It's not long into "Aero Porter" before the game blares at you: "The fate of the world is in your hands with this one!"

What are you? A spy? A nuclear physicist? Secretary-general of the United Nations? No, you're an, um, aero porter.

You see, Air Force One has landed at the airport where you sort baggage, and not only do you have to keep track of the president's bags, someone has put a bomb onto the carousel and it will be loaded onto the president's plane if you don't pull a lever to divert the conveyor belt toward the bomb disposal truck.

Game designers have been wringing fun out of real-life work for years -- just look at the "Harvest Moon" series, which makes farm chores so crazily addictive you'd think plows would be classified a controlled substance. But "Aero Porter," even with random emergencies like the attempted bombing of Air Force One, is a bridge too far.


'Aero Porter'
» System: 3DS
» Price: $4.99

This baggage-handling simulator -- which is really a puzzle game -- has you pressing buttons to switch bags among conveyor belts so they get to the right plane. The game adds wrinkles at regular intervals, like turning off lights to conserve energy, but they make the game harder, not more interesting. The resulting experience has all the tension of a puzzle game with none of the payoff.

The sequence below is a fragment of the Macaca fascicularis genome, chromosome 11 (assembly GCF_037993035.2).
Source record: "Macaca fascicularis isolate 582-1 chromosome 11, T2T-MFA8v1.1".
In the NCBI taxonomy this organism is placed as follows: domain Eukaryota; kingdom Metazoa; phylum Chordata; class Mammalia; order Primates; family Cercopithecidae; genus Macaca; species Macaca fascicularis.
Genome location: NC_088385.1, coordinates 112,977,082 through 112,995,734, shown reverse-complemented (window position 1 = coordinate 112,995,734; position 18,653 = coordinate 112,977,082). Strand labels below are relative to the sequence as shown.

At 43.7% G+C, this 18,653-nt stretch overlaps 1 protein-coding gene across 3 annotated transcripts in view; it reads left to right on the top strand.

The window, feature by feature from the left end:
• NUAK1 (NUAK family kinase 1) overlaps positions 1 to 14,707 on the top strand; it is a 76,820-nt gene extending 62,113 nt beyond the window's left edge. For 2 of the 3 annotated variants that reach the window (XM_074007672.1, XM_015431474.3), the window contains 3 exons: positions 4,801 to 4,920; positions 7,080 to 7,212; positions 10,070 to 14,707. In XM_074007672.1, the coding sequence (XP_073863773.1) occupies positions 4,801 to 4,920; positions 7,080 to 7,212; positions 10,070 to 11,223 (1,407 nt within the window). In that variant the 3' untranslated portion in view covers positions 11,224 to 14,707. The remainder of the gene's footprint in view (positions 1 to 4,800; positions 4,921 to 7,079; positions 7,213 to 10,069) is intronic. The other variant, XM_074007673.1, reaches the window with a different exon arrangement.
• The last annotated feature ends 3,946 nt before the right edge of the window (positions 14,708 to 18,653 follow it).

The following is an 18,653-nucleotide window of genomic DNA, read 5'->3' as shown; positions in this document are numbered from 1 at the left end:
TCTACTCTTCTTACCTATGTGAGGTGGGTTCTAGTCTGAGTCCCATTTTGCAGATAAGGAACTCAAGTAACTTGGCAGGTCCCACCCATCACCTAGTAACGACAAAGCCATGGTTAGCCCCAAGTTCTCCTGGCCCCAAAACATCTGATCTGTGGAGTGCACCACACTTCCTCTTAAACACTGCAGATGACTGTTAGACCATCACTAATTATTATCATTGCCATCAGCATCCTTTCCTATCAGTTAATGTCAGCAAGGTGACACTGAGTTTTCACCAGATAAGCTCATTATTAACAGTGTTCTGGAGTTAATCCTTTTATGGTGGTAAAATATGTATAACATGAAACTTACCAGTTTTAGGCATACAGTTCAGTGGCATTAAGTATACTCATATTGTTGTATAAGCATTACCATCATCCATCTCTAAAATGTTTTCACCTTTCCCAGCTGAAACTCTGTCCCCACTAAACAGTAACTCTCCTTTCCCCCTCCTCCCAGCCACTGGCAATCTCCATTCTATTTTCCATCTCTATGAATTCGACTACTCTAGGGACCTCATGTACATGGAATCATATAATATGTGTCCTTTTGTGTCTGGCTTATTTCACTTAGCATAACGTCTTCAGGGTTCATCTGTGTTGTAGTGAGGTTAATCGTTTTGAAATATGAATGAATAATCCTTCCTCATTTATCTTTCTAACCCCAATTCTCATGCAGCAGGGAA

"Aero Porter" is an especial disappointment considering it comes from Yoot Saito, the game designer with the most hilarious resume in the industry. You may know him from the tragically undersung PC classic "SimTower," the pinball-strategy mashup "Odama" on the Gamecube, or the Dreamcast pet simulator "Seaman," whose voice recognition technology let you give commands to an, ahem, seminal-looking creature with the face of Saito himself. The man has shown he can make both great puzzle games and great sims. What happened here?

- Ryan Vogt